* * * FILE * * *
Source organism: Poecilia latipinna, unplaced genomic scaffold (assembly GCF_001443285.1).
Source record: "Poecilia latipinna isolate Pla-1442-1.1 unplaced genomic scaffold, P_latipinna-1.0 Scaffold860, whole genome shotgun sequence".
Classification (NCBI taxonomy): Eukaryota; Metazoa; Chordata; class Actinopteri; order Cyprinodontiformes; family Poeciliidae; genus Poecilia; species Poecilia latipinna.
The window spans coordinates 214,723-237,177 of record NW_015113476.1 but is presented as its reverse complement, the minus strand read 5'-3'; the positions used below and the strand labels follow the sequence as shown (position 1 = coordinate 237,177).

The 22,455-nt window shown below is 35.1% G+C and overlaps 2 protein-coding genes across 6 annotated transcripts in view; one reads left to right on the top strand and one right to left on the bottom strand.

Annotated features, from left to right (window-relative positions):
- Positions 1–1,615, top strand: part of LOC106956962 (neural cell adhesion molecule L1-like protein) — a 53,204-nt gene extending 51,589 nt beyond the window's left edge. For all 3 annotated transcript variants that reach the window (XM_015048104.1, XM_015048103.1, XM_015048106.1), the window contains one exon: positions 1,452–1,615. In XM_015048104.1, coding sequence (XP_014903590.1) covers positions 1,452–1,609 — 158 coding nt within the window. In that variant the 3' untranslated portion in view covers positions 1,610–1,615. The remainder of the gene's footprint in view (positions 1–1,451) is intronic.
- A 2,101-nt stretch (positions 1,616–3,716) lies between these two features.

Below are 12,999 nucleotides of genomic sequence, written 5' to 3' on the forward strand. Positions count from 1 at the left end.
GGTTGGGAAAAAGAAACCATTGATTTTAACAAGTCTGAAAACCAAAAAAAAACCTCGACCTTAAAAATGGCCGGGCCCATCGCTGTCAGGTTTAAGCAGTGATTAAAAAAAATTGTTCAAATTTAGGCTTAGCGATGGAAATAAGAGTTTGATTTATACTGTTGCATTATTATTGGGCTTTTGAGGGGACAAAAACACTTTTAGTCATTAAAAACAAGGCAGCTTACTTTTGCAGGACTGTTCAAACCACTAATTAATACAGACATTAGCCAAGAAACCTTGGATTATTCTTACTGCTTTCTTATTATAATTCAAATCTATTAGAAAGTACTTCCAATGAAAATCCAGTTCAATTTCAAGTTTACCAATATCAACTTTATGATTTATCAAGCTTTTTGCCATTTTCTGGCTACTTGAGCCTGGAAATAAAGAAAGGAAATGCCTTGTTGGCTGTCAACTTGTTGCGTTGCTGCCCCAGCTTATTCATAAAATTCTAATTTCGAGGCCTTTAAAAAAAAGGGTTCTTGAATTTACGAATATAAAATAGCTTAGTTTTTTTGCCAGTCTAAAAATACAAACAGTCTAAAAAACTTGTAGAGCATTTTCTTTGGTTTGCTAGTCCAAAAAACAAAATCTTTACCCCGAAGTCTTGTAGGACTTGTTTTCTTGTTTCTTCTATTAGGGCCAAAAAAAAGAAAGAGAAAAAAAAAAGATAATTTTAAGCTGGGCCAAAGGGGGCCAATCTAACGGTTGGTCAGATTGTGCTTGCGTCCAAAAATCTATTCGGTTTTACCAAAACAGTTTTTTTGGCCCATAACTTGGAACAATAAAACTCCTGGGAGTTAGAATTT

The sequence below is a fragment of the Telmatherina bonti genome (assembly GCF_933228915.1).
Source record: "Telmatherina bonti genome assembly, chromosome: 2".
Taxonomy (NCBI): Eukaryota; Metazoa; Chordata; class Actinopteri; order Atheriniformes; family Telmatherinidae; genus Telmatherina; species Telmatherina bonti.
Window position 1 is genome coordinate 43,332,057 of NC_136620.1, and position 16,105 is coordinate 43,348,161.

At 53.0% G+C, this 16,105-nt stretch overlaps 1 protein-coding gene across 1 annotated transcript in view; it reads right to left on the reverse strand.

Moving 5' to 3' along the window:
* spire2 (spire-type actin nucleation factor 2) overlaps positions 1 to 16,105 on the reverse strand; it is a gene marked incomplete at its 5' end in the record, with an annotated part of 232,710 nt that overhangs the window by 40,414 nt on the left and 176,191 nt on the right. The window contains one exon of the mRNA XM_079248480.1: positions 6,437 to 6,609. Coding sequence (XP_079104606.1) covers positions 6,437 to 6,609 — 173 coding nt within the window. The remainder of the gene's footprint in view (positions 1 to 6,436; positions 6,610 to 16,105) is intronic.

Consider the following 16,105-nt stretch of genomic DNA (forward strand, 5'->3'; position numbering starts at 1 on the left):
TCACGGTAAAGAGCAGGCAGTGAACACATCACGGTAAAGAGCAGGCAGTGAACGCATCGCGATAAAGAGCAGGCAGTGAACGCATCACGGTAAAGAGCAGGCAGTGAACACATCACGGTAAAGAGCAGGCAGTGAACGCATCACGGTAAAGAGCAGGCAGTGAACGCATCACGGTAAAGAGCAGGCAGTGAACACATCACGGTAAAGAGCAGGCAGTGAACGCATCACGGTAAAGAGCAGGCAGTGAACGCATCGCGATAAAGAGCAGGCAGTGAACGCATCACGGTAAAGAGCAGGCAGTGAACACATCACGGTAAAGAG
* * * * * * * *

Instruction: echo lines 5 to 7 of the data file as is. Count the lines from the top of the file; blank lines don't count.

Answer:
The 22,455-nt window shown below is 35.1% G+C and overlaps 2 protein-coding genes across 6 annotated transcripts in view; one reads left to right on the top strand and one right to left on the bottom strand.

Annotated features, from left to right (window-relative positions):
- Positions 1–1,615, top strand: part of LOC106956962 (neural cell adhesion molecule L1-like protein) — a 53,204-nt gene extending 51,589 nt beyond the window's left edge. For all 3 annotated transcript variants that reach the window (XM_015048104.1, XM_015048103.1, XM_015048106.1), the window contains one exon: positions 1,452–1,615. In XM_015048104.1, coding sequence (XP_014903590.1) covers positions 1,452–1,609 — 158 coding nt within the window. In that variant the 3' untranslated portion in view covers positions 1,610–1,615. The remainder of the gene's footprint in view (positions 1–1,451) is intronic.